I'm not making this up, but I wish I was. Christian Post, which is usually marginally sane even if virulently anti-LGBTQ, posted a piece last week by Brandon Showalter that expressed concern for the legalization of "magic mushrooms" in the city. And the problem, Showalter says, isn't just over what people might do when they're high; it's that this makes it legal for demons to get in:
The city of Denver is set to decriminalize psychedelic mushrooms, a move a former drug addict says is opening the city up to demonic activity, just as it does in the life of a drug user... Seattle-area restaurant manager Shannon Twogood, who is the incoming president of the ministry Hope for Addiction and Dependencies (HAD) in Gig Harbor, Washington, believes that the spiritual ramifications that come with the use of potent drugs are often absent in discussions about legalization... Policies like what will likely be implemented in Colorado may help a few people but it fails to consider the larger picture for the community, and the social ills that are invited in as a result which will require cleaning up later, she stressed, adding that culture cannot open doors for the demonic realm under the guise of "care" for anything.
The Greek word for sorcery in the Bible is "pharmakeia," from which the word pharmacy is derived.
When Twogood learned that, it transformed how she saw drug use, particularly given how occult practices and witchcraft often involve the smoking of illicit substances or using them to make teas and potions that cause hallucination.
She now teaches in prisons and centers for recovering addicts that it is important to understand that they are operating in the courtroom of heaven, that God is the judge and Jesus is our intercessor and advocate. Until the sin of drug use is repented from, the demons are legally allowed to be there through the open door of drug use.Well, first of all, let's clear up the etymological issue. Yes, φάρμακον can mean "poison" or "enchanted potion." The problem is, it also means "medicine," "drug," and "dye." Implying that pharmaceuticals are somehow evil because the word root once meant "magic spell" is as idiotic as thinking that someone left-handed is sinister. (Yes, that's actually the root of the word "sinister." And, as much as it pains me to admit it, there are people who say we should avoid medications because pharmacies are literally sorcery -- based solely on the fact that they share a common etymology.)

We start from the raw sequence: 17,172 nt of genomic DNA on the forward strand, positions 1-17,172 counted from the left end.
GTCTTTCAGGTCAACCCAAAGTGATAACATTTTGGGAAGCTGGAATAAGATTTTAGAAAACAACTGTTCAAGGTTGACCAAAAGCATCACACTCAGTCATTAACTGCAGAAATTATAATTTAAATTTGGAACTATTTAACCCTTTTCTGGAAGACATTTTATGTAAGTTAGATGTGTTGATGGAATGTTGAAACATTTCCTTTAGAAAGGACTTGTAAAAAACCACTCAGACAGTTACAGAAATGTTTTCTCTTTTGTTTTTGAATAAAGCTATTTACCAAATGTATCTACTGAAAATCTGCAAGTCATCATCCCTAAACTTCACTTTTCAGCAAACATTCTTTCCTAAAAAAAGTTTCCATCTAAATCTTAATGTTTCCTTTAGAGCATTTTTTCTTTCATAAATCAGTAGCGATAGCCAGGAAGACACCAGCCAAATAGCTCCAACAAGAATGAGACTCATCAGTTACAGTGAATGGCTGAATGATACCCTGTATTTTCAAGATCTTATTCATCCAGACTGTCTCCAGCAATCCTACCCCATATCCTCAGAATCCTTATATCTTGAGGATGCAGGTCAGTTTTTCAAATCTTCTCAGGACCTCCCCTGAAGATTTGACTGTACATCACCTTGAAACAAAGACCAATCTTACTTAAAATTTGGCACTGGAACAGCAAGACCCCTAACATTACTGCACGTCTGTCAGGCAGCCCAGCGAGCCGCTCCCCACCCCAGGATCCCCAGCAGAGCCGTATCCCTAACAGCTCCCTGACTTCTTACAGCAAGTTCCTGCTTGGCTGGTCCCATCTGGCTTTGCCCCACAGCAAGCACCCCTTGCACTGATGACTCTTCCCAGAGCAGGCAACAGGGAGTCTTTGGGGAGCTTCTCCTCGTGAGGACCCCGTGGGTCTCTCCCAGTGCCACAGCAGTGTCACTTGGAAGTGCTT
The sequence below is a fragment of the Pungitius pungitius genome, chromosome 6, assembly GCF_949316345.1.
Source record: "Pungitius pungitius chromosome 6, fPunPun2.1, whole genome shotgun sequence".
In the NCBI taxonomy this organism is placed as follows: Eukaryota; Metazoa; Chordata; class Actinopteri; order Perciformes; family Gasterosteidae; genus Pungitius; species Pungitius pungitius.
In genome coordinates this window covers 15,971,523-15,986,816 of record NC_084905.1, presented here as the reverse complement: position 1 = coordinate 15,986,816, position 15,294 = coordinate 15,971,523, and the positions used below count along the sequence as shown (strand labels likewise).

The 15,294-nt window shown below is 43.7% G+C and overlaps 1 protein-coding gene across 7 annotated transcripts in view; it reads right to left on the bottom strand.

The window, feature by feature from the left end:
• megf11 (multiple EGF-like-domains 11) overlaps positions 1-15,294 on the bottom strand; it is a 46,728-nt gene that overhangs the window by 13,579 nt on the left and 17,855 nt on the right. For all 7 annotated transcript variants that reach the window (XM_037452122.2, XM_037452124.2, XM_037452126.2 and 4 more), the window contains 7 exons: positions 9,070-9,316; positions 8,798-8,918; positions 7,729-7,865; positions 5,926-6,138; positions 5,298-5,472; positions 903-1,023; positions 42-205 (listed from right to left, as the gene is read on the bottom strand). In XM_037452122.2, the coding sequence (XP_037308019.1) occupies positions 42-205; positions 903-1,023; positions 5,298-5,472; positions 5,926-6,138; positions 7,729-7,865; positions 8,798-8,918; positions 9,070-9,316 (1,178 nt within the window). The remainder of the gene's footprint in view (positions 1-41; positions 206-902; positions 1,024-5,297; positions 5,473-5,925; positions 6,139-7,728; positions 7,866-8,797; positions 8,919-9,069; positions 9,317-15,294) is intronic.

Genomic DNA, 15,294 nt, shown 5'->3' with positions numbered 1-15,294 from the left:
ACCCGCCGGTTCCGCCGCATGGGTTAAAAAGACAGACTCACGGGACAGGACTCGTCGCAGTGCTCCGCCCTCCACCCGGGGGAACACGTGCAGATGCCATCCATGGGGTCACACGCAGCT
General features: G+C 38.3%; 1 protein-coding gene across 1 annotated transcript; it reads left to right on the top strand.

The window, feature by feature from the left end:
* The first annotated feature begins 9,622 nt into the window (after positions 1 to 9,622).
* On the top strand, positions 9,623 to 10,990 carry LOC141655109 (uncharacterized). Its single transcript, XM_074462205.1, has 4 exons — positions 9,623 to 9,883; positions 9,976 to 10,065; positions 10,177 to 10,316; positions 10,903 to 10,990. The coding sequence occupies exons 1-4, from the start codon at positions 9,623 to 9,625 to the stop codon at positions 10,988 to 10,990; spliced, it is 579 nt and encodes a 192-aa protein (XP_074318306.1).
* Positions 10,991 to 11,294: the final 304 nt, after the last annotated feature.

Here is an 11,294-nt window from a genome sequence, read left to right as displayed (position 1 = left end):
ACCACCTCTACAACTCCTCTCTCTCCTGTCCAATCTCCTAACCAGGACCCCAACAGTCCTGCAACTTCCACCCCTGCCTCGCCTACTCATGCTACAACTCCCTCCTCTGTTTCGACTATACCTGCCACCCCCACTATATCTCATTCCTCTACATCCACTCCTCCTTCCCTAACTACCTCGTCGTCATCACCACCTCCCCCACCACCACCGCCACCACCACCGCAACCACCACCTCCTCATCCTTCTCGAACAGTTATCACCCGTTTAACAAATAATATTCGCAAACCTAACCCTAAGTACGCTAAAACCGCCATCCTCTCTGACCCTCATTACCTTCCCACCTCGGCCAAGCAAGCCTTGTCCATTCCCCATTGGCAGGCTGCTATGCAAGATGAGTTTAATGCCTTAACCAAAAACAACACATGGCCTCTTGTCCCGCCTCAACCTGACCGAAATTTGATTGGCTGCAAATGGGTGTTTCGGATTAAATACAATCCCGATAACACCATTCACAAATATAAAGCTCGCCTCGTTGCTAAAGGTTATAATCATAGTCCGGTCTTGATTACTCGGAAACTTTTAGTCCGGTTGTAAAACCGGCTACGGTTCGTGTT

The Temptation of Saint Anthony (Martin Schöngauer, ca. 1485) [Image is in the Public Domain]
But what puzzles me most about Showalter's article is the whole thing about demons being legally allowed to enter Denver. Since when do demons care about laws? Aren't they demons because they don't give a shit about sinning and breaking rules and so on?
Lucifer: Ha ha! We shall enter Milwaukee and possess its inhabitants! They shall suffer the fires of hell!
Beelzebub: Um, boss? We can't do that. Milwaukee has a strict no-demon policy.
Lucifer: Dammit! I hate it when that happens! Perhaps we should attack Denver instead.
Beelzebub: No problem there.In all seriousness, there's a piece of this that pisses me right off, and that's the implication that all illegal drugs are equally bad. This is especially egregious in this case, because psilocybin -- the active ingredient in "magic mushrooms" -- has shown tremendous promise in ameliorating treatment-resistant depression. As a person who has suffered from depression my whole adult life, and for whom medication and therapy have had equivocal results at best, I would take psilocybin in a heartbeat. The idea that these people are adding yet another layer to peel back before the medical establishment will be able to use this chemical to help people for whom nothing else has worked is profoundly infuriating.
But there you have it. The legalization of drugs and/or demons. It's getting so I can't tell the actual websites these people create and the ones that are parodies. Or maybe that's just the legal demons clouding my mind. You can see how that could happen.
When the brilliant British neurologist and author Oliver Sacks died in August of 2015, he was working on a collection of essays that delved into some of the deepest issues scientists consider: evolution, creativity, memory, time, and experience. A year and a half ago, that collection was published under the title The River of Consciousness, and in it he explores those weighty topics with his characteristic humor, insight, and self-deprecating humility.
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